After months of wrangling, the Democratic majority in the House of Representatives finally passed the Build Back Better reconciliation bill in mid-November. While many Democratic leaders praised the nearly $2 trillion bill as a transformative piece of legislation on par with the New Deal or Great Society, it is actually quite modest – particularly in comparison to the roughly $6 trillion in COVID-related stimulus spending over the last two years. As one economist put it, “It’s so small. It’s like comparing a skyscraper to a hovel.” It is not likely to spike inflation, as Republicans and some Democratic conservatives have claimed. One if its largest provisions is a major tax cut for the affluent in high tax states, which underscores the growing importance of middle- and upper-middle class voters in the Democratic base. In many respects, it’s a far cry from the original $6 trillion spending proposal Sen. Bernie Sanders proposed earlier this year, which would have transformed the country’s social welfare system and make real commitments to fighting climate change. And as of this writing, its final passage in the Senate is not yet assured.
Despite this, it would be a mistake to write all of this off as business as usual. For months, the Congressional Progressive Caucus (CPC) thwarted various attempts by Democratic centrists to sink the deal. This reflects the positive changes in the CPC led by Rep. Pramila Jayapal, Rep. Ilhan Omar, and others to turn it into a more cohesive and programmatic bloc. It reflects the growing influence the broad Left has been able to exercise since Bernie Sanders first ran for president in 2016. And, perhaps, it reflects an awareness that the popular nihilism running through American society needs to be combated by strengthening and supporting working people instead of making their lives more difficult.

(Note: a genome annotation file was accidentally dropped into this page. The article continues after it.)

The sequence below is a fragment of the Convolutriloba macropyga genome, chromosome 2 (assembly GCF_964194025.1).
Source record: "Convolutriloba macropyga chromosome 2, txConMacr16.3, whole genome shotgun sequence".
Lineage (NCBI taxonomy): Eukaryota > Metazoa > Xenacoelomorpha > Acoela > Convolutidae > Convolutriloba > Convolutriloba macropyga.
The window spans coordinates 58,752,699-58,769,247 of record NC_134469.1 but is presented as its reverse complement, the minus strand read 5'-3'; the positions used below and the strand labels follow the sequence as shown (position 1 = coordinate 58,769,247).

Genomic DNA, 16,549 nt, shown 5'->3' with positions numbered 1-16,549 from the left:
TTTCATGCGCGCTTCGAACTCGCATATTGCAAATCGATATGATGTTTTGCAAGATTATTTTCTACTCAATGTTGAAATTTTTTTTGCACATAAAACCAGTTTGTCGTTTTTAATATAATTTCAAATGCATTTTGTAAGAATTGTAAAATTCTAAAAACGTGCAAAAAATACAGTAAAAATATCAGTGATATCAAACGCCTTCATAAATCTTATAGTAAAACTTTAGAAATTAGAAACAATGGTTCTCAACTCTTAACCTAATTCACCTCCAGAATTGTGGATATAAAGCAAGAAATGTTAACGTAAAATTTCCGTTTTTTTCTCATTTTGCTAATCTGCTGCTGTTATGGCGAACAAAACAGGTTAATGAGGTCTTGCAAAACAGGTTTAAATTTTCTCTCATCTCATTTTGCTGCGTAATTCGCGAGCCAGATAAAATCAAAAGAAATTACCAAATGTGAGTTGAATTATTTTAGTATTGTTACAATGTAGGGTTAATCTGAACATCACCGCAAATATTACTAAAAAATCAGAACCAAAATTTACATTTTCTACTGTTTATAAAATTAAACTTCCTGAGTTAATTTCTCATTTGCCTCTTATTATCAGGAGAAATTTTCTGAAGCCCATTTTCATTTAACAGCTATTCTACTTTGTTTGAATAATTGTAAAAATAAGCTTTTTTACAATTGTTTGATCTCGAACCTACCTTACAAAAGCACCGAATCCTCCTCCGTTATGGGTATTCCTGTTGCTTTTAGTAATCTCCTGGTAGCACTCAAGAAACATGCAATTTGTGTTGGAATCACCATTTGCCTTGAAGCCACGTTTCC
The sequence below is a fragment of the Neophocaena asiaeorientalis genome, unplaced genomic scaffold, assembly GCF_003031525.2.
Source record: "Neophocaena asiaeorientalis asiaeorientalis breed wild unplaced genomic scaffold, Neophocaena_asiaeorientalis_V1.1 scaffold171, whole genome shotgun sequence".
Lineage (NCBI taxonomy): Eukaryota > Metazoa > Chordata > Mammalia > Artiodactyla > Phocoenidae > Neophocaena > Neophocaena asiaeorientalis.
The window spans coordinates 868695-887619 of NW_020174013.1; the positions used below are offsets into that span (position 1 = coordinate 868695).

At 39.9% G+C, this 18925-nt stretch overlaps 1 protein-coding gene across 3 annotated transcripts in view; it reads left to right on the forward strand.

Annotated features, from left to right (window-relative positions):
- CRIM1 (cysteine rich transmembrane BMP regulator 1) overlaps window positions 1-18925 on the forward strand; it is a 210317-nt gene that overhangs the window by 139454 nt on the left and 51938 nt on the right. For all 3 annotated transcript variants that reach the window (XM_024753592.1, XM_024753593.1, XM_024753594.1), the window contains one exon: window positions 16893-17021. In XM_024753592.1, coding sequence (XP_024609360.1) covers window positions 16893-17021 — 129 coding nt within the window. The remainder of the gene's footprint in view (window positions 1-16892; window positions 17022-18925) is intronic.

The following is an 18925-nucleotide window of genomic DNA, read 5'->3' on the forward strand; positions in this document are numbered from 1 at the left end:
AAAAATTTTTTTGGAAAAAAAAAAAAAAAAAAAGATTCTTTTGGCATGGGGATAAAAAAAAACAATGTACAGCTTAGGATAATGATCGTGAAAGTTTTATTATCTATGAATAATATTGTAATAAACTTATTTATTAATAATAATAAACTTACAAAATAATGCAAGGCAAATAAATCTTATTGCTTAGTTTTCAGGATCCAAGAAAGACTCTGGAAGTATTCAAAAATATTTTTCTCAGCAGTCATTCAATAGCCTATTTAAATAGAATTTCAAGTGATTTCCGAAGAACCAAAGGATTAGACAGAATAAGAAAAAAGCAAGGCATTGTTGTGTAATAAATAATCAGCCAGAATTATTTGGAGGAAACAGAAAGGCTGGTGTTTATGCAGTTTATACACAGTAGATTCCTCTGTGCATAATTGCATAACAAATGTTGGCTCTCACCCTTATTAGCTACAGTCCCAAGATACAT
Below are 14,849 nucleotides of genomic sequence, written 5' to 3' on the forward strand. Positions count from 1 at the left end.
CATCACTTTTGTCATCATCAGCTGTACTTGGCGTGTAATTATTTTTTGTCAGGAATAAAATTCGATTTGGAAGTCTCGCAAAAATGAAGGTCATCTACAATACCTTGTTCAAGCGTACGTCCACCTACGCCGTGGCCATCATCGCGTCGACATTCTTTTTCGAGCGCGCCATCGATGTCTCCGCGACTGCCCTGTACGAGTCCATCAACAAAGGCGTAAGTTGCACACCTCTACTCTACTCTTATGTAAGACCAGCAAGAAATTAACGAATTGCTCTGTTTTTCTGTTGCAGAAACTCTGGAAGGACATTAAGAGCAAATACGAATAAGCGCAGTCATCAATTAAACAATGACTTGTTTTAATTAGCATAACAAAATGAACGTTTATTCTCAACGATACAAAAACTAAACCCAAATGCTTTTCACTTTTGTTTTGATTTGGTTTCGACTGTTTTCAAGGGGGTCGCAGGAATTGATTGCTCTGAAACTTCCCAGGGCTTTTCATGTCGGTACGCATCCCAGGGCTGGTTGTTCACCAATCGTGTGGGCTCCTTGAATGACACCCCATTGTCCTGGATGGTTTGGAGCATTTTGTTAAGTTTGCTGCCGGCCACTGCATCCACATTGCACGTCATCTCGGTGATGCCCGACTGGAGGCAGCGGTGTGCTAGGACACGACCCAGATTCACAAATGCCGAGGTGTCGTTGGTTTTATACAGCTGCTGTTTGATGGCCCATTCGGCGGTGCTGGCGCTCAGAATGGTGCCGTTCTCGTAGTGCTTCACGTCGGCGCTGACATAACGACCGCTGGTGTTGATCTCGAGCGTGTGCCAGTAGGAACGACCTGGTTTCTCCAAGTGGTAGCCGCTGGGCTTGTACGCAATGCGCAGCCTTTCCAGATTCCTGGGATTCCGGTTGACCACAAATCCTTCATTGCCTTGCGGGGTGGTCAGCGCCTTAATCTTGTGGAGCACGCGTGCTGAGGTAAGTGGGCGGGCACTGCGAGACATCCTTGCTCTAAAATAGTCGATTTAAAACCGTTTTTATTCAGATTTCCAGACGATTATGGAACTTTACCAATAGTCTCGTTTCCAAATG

There is still much work to be done. The Left is stronger now than it has been in a long time, but it is clear that we are not yet big enough nor powerful enough in enough places to win a truly transformative program. As the failure of the COP26 climate summit to make the breakthrough we needed made clear, the stakes couldn’t be higher.
This issue of Socialist Forum ranges widely, from the geopolitical conflict between the US and China to the state of America’s two major parties; from the realities of poverty in America to the need for a new, more democratic constitutional order; to proposals for mobilizing inactive DSA members to reflections by DSA founder Michael Harrington on the relationship between Marxism and democracy. As always, we invite readers to submit responses to any of these articles to our inbox: socialistforum [at] dsausa.org.